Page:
For any experience to truly connect with people, it must engage both halves of their brain. Now, we understand that this mythical separation of domain between the right and left hemispheres of the brain is more rooted in pop culture than science, but it is still an apt framework for this discussion. While some like to say UX and UI are two sides of the same coin, I think it’s more apt to call them two halves of the same brain. The analytical versus the aesthetic. The data versus the qualia. The objective versus the subjective. You get the idea. But what does that mean for how we might understand the individual disciplines themselves?
Watching the world’s automakers respond (or not, as the case may be) to Tesla, has been interesting, to say the least. I find it fascinating to see an established market watch a competitor waltz in and secure a beachhead in a successful new category, with a near-zero response from the established powers for years.
I’m not sure who first promoted the idea that the greatest determiner of whether a corporation could successfully innovate is an ill-defined, immeasurable quality named “agility.” I am sure that the individual in question had a penchant for oversimplification. Just do a search for “agile business” books on Amazon, and the results are well over the 2,000 result threshold where Amazon stops counting. It’s not that a company shouldn’t have the qualities linked to the idea of agility. It’s just that agility is an emergent condition resulting from a number of more easily quantified and measurable behaviors.
In business, we should always celebrate our successes. We should all find happiness and take comfort in classic, somewhat irrefutable, business metrics, like returning a healthy net profit, growing sales and customer loyalty, to name a few. But there are anecdotal success measures most people repeat that, while they directionally point to good things, should also have you start asking whether they actually are signs of a problem. Let’s look at three of the most common.
Over the past 30+ years, Magnani has had the pleasure of working with clients across a variety of industries—from health care to hospitality, industrial equipment to medical devices, household cleaning products to sporting goods, dining cruises to the world’s most highly traded financial derivatives contracts, just to name a few. Each engagement has broadened our collective perspectives while confirming one underlying truth: Regardless of emerging trends, ongoing changes in technologies or the idiosyncrasies of individual markets, the fundamentals of human nature remain constant.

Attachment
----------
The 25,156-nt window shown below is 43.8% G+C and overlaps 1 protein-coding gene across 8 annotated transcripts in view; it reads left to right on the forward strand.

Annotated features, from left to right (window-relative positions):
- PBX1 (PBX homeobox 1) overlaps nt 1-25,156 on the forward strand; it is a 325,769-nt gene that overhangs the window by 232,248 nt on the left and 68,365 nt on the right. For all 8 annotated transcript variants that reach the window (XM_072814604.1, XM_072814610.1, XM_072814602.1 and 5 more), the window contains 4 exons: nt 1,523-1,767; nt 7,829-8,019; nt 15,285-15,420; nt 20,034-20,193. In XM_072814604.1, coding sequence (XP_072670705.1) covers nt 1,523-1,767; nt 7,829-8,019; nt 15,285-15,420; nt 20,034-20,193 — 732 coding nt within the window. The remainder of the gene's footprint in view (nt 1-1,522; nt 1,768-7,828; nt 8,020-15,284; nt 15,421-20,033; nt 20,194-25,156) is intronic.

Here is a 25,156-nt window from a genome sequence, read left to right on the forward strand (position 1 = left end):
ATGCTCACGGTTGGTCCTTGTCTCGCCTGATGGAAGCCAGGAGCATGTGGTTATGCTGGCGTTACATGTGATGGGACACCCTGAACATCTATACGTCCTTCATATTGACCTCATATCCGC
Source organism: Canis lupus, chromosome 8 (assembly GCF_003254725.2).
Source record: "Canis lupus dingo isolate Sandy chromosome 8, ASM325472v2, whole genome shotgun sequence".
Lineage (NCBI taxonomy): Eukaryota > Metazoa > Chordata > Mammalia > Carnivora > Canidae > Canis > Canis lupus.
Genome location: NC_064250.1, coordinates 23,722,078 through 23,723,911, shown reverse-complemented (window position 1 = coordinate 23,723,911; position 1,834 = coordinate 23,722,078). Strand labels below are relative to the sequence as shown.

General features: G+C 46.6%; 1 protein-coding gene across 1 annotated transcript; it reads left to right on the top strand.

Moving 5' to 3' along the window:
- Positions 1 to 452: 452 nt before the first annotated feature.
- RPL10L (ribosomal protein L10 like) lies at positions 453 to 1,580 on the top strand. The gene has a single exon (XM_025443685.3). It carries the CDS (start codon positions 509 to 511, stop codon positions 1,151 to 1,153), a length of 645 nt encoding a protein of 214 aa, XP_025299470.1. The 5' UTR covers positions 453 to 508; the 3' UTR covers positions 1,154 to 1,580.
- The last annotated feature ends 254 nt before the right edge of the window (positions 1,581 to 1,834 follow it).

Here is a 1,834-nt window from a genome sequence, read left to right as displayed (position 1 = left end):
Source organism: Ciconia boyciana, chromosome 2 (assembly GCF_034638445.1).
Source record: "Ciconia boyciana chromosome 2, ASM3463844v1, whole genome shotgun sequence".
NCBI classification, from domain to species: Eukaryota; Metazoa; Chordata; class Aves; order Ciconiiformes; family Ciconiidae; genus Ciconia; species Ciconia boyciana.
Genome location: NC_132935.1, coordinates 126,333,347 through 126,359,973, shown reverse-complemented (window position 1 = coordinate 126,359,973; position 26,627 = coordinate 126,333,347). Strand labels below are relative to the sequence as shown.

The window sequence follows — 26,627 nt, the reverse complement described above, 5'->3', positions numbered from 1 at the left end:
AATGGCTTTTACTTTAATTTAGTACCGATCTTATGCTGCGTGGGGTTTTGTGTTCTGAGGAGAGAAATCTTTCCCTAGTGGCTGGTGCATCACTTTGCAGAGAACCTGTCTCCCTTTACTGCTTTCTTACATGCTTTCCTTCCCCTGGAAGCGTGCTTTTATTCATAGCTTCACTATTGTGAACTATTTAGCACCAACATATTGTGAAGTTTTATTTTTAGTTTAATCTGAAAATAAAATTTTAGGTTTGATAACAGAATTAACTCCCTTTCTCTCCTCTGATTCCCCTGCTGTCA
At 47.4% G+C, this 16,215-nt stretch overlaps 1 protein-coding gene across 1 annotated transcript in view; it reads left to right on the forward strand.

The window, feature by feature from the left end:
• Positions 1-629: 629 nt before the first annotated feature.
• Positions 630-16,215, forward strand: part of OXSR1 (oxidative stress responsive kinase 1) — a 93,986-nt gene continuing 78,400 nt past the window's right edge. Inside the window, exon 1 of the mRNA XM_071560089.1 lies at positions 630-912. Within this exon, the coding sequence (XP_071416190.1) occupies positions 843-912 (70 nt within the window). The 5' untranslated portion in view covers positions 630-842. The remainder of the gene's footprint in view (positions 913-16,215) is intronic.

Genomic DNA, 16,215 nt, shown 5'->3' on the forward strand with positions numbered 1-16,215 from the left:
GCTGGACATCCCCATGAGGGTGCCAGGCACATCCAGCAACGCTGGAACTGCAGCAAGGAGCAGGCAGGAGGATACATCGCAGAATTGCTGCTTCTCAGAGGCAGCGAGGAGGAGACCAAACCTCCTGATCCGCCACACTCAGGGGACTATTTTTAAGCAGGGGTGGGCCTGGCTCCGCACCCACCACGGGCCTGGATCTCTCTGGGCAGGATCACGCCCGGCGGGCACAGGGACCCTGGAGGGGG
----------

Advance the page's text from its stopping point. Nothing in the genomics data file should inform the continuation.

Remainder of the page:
Today, more than ever, keeping people engaged, interested and motivated is very challenging for brands and organizations. In an Uber-fied world, expectations are high for seamless user experiences with intuitive navigation and telegraphic content that gets to the point quickly. Yet, many companies continue to overcommunicate, drowning people in text-heavy content and clumsy digital journeys that require 10 clicks and 10 screens that read like white papers, putting a spin on the adage, would you prefer a picture or a thousand words?
Autonomous Sensory Meridian Response (ASMR) refers to a tingling, or at least pleasant, sensation some people feel when they hear what can be best described as soft scraping, tapping or rustling sounds. Most commonly, those sounds are something like the gravelly sound of a whispering human voice, two sheets of paper slipping past each other, soft tapping on a something hollow, a plastic bag being crumpled or just about anything similar that is recorded through a microphone placed extremely close to the sound source. But ASMR can also be triggered by something tactile, like peeling the protective plastic off of a brand-new television screen, or visual by the movement of hands or lips.